However, in that same series… in the previous game… game 5. Which the Kings won by 1 point.
    The Lakers had 27 fouls and the Kings had 20. The Kings had 33 FT attempts and the Lakers had 23.

    Where was the outcry of “rigging the game” in game 5? There were none.

    The fact of the matter is the majority of fans wanted that Lakers team to lose, and wanted that Kings team to win. So, it’s controversial. Also keep in mind that Shaq(probably the most fouled player in league history, called and not called) was on that team and shot 17 of those 40 attempts in game 6.

    stats are from:

    There are good calls and bad calls in every game. In a series, one team may have an advantage one game, but it usually evens out pretty well.

    As media savvy and image conscious as David Stern is, New Orleans winning the lottery was actually the worst case scenario. Basically the only way “conspiracy” wouldn’t have been called in the lottery was if Charlotte or Washington won.

    Which leads me to… why have a lottery? I enjoy Simmons writing and his take on basketball in general, as long as he isn’t talking about the Celtics.

    He had an idea of a “play in tournament” or something along those lines that sounded good. I even took it and ran with it on my blog once: (It’s towards the bottom)

    Bottom line is, fans are fans. And they are fans for a reason.

  3. Rich Jensen says:

    A few thoughts:

    – When you have a guy who is the de facto emperor of basketball, and who has a history of opaque dealings, barely concealed contempt for all who disagree with him, you positively *breed* conspiracy theories. As Louis Brandeis said, ‘Sunshine is the best disinfectant’.

    – In the study the NBA commissioned after the Donaghy scandal, a significant minority of referees admitted that they take a player’s ‘status’ into account before making a call. Fuel to the conspiracy theorists is provided every time a star receives ‘star treatment’.

    – The NBA rulebook is archaic and rules on physical contact are rarely reviewed. Basketball is a contact sport, and while the NFL–with its rules committees and laywer/officials ( is often mocked for its overly legalistic terms (‘football move’), arguably they have done a better job adapting the rules than basketball, where *every* foul near the basket is seemingly a judgment call “Oh, that was a good non-call” (really? Who gets to decide that?)

    In short, the NBA is not riddled with conspiracies, but I would not vouch for Stern’s honesty, or the league’s honesty at all times. Did they throw game 6/2002 WCF? No. Did they rig the ’85 Lottery? Mmmmmm. I’m not going to say they didn’t. And I’m not going to say that this year’s lottery was done on the level either. Bottom line, I don’t trust Stern, I don’t trust him any farther than I could throw him, and I do not think he’s above bending, breaking, manipulating, lying, deceiving, corrupting, or doing whatever else it takes to keep the NBA relevant and keep himself in charge of it.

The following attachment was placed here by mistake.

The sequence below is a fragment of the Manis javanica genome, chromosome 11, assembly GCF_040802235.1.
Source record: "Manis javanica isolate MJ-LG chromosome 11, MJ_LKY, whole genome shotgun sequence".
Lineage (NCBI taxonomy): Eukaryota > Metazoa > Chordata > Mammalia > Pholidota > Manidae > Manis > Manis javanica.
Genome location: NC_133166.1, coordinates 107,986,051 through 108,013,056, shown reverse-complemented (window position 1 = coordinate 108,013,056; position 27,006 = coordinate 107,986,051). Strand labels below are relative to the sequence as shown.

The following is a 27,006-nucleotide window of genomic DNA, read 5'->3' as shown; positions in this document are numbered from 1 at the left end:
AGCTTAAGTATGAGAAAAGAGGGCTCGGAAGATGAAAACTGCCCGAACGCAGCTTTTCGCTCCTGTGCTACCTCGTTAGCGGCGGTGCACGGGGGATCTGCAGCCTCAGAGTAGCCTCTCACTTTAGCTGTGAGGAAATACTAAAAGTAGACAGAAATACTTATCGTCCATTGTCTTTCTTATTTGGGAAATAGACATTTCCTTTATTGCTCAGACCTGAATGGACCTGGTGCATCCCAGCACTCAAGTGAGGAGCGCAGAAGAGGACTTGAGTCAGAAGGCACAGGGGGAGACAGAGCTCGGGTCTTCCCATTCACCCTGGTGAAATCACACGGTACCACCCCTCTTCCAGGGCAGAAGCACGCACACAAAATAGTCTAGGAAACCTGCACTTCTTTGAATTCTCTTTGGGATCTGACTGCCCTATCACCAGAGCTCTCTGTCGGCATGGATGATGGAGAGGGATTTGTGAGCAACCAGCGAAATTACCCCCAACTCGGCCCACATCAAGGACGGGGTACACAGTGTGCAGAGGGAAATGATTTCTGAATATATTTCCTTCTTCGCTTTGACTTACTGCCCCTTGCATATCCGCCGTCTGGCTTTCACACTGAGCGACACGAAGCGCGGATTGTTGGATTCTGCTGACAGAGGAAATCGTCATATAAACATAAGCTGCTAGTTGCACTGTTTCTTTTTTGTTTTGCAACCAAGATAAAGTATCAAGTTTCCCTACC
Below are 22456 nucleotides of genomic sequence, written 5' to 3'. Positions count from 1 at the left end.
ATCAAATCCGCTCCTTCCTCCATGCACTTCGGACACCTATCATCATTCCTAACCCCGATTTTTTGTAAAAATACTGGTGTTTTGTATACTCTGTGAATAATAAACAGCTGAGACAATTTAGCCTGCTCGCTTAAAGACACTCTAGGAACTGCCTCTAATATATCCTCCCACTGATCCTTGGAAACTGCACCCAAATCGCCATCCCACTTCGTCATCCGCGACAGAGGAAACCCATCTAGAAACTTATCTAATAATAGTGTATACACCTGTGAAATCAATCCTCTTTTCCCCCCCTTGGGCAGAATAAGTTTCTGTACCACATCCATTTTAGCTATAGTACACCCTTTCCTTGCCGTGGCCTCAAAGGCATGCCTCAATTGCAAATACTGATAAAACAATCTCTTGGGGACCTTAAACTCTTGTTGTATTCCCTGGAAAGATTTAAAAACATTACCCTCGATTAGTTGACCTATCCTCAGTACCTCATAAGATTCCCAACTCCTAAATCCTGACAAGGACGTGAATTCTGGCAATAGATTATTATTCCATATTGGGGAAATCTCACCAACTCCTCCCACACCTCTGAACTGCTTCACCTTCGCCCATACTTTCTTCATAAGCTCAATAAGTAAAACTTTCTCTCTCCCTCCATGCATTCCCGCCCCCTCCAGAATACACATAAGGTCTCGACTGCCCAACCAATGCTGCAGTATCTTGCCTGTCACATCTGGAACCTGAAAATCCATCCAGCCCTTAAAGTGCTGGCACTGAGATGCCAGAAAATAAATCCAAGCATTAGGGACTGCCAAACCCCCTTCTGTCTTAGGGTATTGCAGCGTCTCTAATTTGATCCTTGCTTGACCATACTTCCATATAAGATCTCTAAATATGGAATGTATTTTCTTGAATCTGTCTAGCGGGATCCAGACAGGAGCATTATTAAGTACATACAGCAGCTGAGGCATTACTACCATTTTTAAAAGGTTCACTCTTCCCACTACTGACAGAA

4. Rich Jensen says:

    I have to correct point no. 2. It was a paper presented at the 2009 MIT/Sloan Sports conference, just after the height of the Donaghy controversy, it was not sponsored by the NBA, and it did not involve surveys of refs. It did, however, show a marked change in the way fouls were called on star players, when the players were ‘in foul trouble.’ The writeup: For whatever reason, the Sloan Conference didn’t record the presentation, and surprisingly, it also did not prepare a publication afterward featuring the papers presented.

  5. On PTI the stat was given today that nearly 80% of respondents to a US Today poll believed that the lottery was or could have been rigged. Tony went on the argue that whether or not it is rigged isn’t the problem. That in this case, perception is reality. In other words, the problem with rigging something is that people might find out and then not trust it. Today’s NBA almost 80% of people (including some team management and league officials according to yesterday’s Gene Wojciechowski article) have decided they have already found out that at least parts of the league are rigged, whether they really are or not. It really is a fascinating quandary because once the NBA has lost the trust AND they have nothing to actually clean up to reestablish the trust, they are in a real spot.

  6. Jerry says:

    When Garnett got a T for delay of game for touching the ball after the Celtics had scored Mike Breen said “Well that is a rule…you can’t touch the ball after a basket” to which Jeff Van Gundy replied “So are traveling and three seconds.” It isn’t so much bad calls as the inconsistency in the calls that are made. Whatever happened to the rule of not showing up the officials by being demonstrative after a call. Oh wait, they did make that call – on Ray Allen! And his demomstration was nothing compared to what most players do on a call.